Storm Continues over New Kuwaiti Port

Construction of a port near Iraq’s coast is moving ahead as scheduled despite increasingly vocal opposition from Baghdad, government engineers said this week, according to a report in The National.

Iraqis say the Mubarak al Kabeer port being built by Kuwait on Boubyan [Bubyan] Island will strangle their own shipping industry by blocking access to the sea through the narrow Khawr Abdullah waterway.

The perceived threat to Iraq’s shipping lanes has led members of the Iraqi parliament to campaign against the Kuwaiti project and Iraqi citizens to protest against it in the coastal city of Basra.

Alsumaria TV also reports that Iraqi Hezbollah Brigades and the Sadrist Front have threatened firms contributing to new Kuwaiti port.

Ghalib Safouq, the engineer in charge of the port’s construction, said this week: “They have some doubts. We are explaining it to them.” Mr Safouq said the Kuwaiti government provided an Iraqi delegation with detailed plans of the port, which is in the early stages of construction, to prove it is of no threat to the Iraqi shipping industry.

Kuwait cannot change the timetable aimed at opening the facility with four berths in March 2016, Mr Safouq said.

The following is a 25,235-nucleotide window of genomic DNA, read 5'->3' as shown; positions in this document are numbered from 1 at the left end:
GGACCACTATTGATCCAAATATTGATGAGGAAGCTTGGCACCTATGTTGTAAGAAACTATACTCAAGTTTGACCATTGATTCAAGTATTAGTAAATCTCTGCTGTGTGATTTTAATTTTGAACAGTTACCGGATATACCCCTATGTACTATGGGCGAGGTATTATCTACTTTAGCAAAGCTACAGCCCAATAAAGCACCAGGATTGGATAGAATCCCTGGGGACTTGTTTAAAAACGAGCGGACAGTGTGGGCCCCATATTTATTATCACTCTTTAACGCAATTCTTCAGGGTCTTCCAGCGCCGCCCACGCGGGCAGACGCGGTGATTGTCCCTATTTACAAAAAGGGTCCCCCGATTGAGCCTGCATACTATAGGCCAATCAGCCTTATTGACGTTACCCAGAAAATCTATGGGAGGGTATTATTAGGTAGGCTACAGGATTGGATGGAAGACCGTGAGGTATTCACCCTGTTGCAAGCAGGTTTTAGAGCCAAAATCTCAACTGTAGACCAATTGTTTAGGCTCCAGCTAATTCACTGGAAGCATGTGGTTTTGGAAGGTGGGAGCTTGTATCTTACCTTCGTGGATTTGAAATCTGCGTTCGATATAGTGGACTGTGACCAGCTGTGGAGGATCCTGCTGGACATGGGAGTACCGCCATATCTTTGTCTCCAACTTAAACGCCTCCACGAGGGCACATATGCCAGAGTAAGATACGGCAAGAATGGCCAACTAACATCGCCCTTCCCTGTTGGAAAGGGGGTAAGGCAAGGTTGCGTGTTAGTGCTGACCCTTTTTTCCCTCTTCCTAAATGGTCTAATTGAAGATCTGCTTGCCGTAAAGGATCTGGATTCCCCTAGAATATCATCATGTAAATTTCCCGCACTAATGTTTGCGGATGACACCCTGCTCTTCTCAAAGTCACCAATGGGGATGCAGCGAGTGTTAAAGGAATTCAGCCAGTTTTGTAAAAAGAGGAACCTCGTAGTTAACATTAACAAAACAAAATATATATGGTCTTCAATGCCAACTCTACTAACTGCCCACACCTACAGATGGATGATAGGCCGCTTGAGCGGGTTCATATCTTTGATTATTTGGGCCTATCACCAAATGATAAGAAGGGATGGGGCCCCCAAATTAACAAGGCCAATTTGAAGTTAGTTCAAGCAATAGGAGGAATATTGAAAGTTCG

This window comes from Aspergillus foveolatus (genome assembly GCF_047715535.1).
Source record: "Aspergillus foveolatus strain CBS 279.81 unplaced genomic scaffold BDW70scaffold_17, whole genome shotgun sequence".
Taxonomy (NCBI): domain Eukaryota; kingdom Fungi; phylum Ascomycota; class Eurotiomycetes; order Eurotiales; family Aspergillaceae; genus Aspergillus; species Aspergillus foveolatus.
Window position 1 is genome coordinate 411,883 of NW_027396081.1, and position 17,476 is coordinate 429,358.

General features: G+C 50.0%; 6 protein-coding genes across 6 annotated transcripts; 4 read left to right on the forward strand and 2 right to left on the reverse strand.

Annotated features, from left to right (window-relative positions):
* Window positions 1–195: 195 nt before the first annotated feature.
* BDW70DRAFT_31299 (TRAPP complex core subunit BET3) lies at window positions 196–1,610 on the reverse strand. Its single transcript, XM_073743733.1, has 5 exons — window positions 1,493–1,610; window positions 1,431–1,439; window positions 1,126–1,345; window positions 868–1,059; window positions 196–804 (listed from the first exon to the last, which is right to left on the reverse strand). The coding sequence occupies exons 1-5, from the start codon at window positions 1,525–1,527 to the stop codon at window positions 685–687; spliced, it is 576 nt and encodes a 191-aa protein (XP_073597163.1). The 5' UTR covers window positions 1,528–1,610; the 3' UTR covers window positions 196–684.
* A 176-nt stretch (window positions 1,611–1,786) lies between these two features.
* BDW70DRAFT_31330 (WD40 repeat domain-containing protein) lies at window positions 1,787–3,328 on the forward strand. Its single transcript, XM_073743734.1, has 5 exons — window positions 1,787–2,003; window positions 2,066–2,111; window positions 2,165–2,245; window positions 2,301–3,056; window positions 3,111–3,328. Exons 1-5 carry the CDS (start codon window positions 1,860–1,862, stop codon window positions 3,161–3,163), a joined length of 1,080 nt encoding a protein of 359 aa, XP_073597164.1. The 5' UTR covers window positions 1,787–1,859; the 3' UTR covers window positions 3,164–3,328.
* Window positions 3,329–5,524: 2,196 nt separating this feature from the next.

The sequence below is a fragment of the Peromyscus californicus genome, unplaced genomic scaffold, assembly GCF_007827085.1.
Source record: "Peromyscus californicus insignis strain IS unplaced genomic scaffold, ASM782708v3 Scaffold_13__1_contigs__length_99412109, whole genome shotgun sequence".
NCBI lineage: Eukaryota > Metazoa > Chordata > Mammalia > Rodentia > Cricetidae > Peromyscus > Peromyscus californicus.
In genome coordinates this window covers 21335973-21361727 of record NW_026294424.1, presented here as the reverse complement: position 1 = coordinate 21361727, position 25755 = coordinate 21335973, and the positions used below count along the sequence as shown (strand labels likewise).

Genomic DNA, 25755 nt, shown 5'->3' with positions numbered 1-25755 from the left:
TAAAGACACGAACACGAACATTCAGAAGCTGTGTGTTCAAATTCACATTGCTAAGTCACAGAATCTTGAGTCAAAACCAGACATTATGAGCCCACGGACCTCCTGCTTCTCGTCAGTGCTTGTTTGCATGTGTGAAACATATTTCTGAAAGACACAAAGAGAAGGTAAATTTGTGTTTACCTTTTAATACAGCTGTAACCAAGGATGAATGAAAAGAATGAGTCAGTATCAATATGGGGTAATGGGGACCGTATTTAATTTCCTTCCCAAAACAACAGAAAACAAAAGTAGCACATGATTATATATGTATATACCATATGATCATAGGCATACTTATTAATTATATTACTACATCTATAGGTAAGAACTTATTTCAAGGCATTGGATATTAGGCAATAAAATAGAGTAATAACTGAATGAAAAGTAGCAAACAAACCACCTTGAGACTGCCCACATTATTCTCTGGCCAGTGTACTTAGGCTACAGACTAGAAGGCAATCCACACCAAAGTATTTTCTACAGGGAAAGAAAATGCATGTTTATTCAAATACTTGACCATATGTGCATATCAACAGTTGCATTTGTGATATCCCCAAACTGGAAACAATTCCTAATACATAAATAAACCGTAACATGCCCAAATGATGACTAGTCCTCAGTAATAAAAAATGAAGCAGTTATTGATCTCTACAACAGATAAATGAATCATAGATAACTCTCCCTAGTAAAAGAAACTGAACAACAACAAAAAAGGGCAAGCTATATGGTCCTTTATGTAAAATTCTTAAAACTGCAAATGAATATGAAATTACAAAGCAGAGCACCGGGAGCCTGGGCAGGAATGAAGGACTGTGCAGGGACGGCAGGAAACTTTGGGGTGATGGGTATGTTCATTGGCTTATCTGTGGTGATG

Hadi Al Amari, Iraq’s transportation minister, said this month that the construction of the port “demonstrates the clear intention of Kuwait to block shipping lanes from Iraqi ports and contradicts UN resolutions …. We say we will not accept that Basra and Iraq be strangled in any way,” the minister said, according to Agence France-Presse.

An Iraqi diplomatic source said the government has not yet commented on the issue officially, but added that an announcement is expected from Baghdad soon.

Kuwait’s parliamentarians have been vocal in demanding that the government follows through with the development. MP Jamaan al Harbash said: “Any backing down from the construction of the Mubarak port is a backing down from Kuwait’s sovereignty.

Kuwait hopes to eventually expand Mubarak al Kabeer to a size that would make it the largest port in the northern Gulf. The main rival to the new facility could be from Iraq itself – the multibillion dollar Grand Faw Port planned for the opposite side of the waterway.

The planners of both facilities hope to eventually link the ports with rail networks that will enable cargo to travel from the east to the ports and then overland to the Levant or Europe, providing shippers an alternative to the Suez Canal.

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